EWB discusses the difference between instructional, transformational leadership

Educators without Borders | 2021-01-19

Educators without Borders held a virtual workshop on the difference between instructional leadership and transformational leadership and their role in achieving the desired goals, on Monday and Tuesday, 18 and 19 January 2021.

The workshop explained the concept of educational leadership in general, educational leadership and modern trends in educational leadership in particular, with a focus on instructional leadership and transformational leadership, and the skills required for each model to succeed.

It also highlighted the importance of the two models in enhancing the effectiveness of the educational process by providing technical, behavioral, managerial, and cognitive skills to manage the available resources efficiently and effectively.

The workshop included practice on using the SWOT analysis to identify internal and external factors that might support or impede the achievement of the goal.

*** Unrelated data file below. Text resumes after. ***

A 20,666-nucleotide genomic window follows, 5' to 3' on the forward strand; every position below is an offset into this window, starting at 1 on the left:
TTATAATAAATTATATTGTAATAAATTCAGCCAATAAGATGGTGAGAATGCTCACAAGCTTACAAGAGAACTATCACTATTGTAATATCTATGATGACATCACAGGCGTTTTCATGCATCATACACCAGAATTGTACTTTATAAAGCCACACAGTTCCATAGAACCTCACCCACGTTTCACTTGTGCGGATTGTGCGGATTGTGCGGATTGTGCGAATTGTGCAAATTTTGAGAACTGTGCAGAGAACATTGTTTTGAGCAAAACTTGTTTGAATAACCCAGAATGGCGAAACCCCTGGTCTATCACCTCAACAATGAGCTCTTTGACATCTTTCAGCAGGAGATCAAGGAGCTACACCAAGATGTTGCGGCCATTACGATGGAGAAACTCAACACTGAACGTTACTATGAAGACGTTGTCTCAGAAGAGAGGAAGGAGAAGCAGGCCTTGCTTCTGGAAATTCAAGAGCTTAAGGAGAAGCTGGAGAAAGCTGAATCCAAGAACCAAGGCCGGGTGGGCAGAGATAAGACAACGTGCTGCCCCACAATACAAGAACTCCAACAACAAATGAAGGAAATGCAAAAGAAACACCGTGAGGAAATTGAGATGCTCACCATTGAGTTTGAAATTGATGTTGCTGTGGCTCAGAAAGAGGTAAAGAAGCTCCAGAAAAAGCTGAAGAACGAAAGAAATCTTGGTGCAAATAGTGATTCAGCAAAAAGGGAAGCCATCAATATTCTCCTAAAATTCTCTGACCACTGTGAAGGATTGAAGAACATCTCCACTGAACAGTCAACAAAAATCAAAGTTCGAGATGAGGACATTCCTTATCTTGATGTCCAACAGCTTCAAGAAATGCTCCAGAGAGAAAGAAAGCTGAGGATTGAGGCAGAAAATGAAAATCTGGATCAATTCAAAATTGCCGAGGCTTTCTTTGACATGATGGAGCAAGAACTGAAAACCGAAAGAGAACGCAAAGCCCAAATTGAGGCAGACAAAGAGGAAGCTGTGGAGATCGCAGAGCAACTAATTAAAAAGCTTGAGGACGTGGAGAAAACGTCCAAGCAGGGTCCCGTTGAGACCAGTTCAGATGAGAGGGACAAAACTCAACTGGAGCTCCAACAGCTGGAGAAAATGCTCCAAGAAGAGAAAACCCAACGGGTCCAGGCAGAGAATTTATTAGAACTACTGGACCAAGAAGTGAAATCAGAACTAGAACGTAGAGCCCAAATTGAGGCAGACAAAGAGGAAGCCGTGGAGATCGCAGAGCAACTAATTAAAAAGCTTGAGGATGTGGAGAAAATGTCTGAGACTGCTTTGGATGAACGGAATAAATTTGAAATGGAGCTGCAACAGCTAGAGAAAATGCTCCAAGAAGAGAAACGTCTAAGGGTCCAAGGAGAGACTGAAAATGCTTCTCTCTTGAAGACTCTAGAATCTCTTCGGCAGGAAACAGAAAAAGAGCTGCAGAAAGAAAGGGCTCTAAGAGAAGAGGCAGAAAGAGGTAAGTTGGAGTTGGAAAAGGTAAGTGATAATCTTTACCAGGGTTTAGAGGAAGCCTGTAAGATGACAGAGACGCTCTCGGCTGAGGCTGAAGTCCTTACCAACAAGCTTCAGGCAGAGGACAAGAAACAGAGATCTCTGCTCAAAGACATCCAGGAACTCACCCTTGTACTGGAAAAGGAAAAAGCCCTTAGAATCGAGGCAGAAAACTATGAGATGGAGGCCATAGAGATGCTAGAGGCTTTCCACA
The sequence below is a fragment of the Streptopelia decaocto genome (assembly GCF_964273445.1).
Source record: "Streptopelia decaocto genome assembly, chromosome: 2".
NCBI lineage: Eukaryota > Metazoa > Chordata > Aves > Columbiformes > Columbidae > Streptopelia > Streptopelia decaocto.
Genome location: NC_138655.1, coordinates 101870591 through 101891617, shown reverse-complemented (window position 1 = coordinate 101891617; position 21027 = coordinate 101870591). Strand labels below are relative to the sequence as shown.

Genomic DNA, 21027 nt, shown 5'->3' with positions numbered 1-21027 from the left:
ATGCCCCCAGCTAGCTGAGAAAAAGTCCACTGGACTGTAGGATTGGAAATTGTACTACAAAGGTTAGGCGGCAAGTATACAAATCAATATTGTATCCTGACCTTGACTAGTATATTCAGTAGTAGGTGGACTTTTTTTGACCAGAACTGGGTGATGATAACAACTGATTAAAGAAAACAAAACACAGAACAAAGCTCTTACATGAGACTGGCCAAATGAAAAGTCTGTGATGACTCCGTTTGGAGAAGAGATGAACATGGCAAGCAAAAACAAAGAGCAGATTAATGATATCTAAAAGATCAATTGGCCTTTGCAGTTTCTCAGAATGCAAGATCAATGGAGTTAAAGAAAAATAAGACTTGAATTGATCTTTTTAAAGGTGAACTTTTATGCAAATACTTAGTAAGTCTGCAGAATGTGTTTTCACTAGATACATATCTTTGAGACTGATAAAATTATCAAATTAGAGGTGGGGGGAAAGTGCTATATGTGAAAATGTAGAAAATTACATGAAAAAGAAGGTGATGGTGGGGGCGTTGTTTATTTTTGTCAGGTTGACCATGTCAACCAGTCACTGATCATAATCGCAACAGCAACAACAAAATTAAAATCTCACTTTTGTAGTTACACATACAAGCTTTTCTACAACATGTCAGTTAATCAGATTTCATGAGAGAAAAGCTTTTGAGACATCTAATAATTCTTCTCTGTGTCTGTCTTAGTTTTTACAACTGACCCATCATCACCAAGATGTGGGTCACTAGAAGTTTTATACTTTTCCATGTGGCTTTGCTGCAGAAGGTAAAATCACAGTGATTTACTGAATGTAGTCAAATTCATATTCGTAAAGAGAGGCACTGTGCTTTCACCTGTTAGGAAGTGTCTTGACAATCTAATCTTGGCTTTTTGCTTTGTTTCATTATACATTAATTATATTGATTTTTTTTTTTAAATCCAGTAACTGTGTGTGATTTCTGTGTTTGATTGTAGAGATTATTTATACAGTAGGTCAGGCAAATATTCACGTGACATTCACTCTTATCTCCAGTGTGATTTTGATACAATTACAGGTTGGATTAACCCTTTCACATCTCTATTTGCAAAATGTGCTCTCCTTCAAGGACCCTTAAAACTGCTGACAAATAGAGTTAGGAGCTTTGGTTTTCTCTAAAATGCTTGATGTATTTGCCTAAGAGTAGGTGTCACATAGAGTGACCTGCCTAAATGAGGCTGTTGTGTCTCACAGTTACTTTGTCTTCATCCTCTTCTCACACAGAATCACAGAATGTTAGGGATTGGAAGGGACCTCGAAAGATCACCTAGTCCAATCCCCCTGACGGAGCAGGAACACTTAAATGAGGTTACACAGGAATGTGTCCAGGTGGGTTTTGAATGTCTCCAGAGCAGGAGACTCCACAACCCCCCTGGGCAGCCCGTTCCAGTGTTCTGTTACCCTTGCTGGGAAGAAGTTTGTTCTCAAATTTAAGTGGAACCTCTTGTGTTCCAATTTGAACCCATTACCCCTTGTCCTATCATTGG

On day two, the workshop discussed in more depth the dimensions of leadership in education and the difference between transformational and instructional leadership as well as ways of implementing the transformational leadership theory, and the impact of leadership styles on the success of educational institutions in achieving their goals.

The participants shared their views on the effectiveness of modern leadership styles, and proposed new plans for leadership models, underscoring the need for organizational change and development through adopting modern leadership styles such as transformational leadership.

They also stressed the importance of raising awareness of leadership styles and ways of choosing the most effective leadership styles that can impact educational outcomes positively.

It is worth mentioning that Educators without Borders is an international organization based in Geneva, concerned with providing educational services for children in affected regions, and improving training services in crisis areas.